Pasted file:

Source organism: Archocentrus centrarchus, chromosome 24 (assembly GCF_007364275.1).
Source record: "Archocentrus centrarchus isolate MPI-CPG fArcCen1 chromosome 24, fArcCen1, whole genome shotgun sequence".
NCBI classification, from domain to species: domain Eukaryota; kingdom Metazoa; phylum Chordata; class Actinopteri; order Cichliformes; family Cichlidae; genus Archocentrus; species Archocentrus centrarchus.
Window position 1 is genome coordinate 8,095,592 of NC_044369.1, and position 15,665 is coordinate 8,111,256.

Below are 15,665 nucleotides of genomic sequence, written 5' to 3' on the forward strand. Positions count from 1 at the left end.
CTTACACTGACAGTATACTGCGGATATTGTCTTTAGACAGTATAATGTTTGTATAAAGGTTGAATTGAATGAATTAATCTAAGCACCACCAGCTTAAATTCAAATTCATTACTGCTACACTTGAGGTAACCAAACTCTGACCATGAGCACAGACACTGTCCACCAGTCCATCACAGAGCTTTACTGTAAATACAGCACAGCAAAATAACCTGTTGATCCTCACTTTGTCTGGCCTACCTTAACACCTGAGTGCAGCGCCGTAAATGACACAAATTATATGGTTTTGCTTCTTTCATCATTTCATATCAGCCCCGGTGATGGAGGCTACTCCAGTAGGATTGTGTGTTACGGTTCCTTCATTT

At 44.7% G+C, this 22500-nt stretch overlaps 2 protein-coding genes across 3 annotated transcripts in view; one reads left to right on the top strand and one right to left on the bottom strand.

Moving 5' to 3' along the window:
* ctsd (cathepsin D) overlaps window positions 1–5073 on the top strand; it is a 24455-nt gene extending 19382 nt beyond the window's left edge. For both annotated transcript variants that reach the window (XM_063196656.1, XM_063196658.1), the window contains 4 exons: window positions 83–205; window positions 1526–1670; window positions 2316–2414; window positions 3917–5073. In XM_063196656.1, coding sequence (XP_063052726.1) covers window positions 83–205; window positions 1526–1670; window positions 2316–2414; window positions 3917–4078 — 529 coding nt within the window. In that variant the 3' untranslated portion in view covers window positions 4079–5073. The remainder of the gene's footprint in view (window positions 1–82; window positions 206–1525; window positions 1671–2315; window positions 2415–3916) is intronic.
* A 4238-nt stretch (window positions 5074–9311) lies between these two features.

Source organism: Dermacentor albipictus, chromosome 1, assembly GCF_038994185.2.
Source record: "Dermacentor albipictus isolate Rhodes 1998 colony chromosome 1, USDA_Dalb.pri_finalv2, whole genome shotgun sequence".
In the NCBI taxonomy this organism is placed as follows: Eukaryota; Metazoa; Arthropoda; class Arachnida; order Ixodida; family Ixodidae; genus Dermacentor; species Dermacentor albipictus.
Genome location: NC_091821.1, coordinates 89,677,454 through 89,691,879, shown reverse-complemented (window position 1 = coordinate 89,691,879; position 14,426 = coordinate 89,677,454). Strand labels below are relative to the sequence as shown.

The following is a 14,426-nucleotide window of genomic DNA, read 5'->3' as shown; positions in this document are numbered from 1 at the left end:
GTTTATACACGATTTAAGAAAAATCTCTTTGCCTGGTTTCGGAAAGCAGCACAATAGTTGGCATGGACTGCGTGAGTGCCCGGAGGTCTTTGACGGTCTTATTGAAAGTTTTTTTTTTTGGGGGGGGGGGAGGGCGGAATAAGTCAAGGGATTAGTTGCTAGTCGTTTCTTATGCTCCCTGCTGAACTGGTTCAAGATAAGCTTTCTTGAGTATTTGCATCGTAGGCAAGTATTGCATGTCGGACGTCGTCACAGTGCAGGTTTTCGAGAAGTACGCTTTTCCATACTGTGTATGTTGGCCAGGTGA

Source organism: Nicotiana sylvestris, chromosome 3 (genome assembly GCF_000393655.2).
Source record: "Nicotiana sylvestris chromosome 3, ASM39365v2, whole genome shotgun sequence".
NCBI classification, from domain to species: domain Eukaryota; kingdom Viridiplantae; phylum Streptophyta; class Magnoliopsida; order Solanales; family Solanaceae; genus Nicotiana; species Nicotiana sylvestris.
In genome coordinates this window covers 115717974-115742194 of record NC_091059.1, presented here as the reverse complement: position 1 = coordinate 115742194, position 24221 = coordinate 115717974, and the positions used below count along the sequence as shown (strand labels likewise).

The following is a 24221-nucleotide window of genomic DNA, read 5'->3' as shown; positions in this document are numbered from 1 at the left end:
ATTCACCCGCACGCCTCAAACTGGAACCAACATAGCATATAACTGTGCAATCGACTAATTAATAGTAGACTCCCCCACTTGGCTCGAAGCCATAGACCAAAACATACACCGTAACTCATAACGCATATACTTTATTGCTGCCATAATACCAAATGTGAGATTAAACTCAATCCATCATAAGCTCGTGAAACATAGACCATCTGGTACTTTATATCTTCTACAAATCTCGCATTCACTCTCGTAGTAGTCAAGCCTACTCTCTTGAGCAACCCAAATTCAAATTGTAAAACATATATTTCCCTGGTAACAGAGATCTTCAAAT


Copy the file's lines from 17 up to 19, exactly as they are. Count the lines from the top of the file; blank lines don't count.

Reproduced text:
Source organism: Nicotiana sylvestris, chromosome 3 (genome assembly GCF_000393655.2).
Source record: "Nicotiana sylvestris chromosome 3, ASM39365v2, whole genome shotgun sequence".
NCBI classification, from domain to species: domain Eukaryota; kingdom Viridiplantae; phylum Streptophyta; class Magnoliopsida; order Solanales; family Solanaceae; genus Nicotiana; species Nicotiana sylvestris.